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What Is ROAS?

ROAS answers the fundamental digital marketing question, “If I put X amount of dollars into this channel, what will I get back out?”. This article defines this crucial marketing metric and defines how we can use it effectively and helpful best practices.

Return On Advertising Spend (ROAS) is an essential marketing metric to judge the performance of digital ad campaigns and work out how to get the best return form your advertising dollars.

It measures how many dollars you get back for each dollar spent on digital advertising.

If you’re not already measuring ROAS for your online advertising campaigns, now is the time to start.

In this article, we’ll dive into what ROAS is, how to calculate it, and how to use Target ROAS in Google Ads.

Let’s dive in.

 

Defining ROAS

ROAS, or “return on ad spend”, is a ratio of the dollars you will receive for every dollar you spend on advertising.

Sounds similar to ROI? That’s because it is. But while return on investment gives you an overall picture of your marketing return, ROAS is more specific in measuring the performance of each advertising channel.

You can apply this metric at the campaign, ad group and keyword levels to get data-driven direction for your campaigns.

Many people refer to ROAS as an eCommerce metric, because the link between ad spend and ROAS is so direct. But it’s a great metric for any company spending on online advertising, so long as you take the time to set up tracking for the right metrics.

 

How to calculate ROAS

Here’s a simple formula:

(Revenue – Cost) / Cost = ROAS

For example, say you’re running Google Ad campaigns and want to know the return of individual PPC campaigns.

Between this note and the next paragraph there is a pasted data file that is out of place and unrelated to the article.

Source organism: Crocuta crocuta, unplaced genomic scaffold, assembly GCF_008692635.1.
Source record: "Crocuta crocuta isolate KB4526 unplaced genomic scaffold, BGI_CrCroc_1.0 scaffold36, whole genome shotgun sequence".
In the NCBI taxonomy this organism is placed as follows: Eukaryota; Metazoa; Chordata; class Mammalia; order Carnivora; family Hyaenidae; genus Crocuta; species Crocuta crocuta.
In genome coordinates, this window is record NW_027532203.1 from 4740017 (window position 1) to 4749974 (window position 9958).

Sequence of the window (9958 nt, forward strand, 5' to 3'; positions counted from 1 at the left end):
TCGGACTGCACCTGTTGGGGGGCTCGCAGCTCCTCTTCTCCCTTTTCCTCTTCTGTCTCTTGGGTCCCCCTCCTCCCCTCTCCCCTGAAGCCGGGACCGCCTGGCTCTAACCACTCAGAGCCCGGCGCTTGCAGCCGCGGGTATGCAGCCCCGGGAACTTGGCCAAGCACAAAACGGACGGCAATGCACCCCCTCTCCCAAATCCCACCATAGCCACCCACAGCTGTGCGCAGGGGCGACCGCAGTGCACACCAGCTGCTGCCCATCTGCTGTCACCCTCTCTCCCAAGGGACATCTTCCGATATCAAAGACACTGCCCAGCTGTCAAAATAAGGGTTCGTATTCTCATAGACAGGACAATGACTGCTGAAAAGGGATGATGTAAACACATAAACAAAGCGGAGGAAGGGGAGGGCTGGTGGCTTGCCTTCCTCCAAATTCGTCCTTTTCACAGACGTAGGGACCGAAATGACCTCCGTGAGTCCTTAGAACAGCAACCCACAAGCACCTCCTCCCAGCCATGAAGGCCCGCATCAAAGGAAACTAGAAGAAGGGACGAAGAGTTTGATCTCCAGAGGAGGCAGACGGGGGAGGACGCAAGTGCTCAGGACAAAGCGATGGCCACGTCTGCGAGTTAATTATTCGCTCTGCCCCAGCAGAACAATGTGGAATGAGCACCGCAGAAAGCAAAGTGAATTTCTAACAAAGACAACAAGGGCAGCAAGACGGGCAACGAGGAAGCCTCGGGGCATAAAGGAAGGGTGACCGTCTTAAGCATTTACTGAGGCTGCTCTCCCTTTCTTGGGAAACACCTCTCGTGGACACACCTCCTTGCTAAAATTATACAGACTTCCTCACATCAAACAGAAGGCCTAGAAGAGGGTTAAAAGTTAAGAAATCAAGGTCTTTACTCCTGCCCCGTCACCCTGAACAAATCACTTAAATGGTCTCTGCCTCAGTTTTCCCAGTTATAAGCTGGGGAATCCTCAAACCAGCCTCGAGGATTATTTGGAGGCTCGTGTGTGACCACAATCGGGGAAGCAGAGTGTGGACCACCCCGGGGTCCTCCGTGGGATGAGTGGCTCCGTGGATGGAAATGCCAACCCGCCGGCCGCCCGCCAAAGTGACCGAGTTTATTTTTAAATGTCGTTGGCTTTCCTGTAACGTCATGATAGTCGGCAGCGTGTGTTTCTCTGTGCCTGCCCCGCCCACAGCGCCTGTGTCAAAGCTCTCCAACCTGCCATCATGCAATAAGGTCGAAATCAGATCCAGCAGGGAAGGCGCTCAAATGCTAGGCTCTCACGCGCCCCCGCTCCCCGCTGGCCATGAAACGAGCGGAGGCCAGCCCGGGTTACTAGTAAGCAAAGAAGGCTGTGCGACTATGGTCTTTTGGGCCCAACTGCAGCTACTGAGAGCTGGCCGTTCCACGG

Take the total revenue generated by the Google AdWords campaign, subtract what you spent to run the ads, and divide the result by your ad spend.

There are a few things you should always include when calculating ROAS, especially if you want a true indication of costs:

  • Partner/vendor costs - any fees and commissions associated with partners and vendors on the campaign or channel level.

  • Agency/ design costs - Did you pay someone to manage or create the ads? Add these costs in to see a true picture of your return.

  • In-house resource costs - expenses such as salary and other related costs.

  • Clicks and impressions: Average cost per click, the total number of clicks, and other metrics.

 

Why you should use this metric

If you’re investing in digital ad campaigns, every dollar counts. But how do you know what’s working, how to improve and where to optimise the campaigns for better returns and less waste?

Tracking the click-through rate, cost per click and conversions only give you part of the story.

Take this example:

search engine land example without roas

Image credit: Search Engine Land

Using the table above, which campaign would you invest more in?

Campaign 3 would be the obvious choice. It has the highest CTR and the lowest CPC.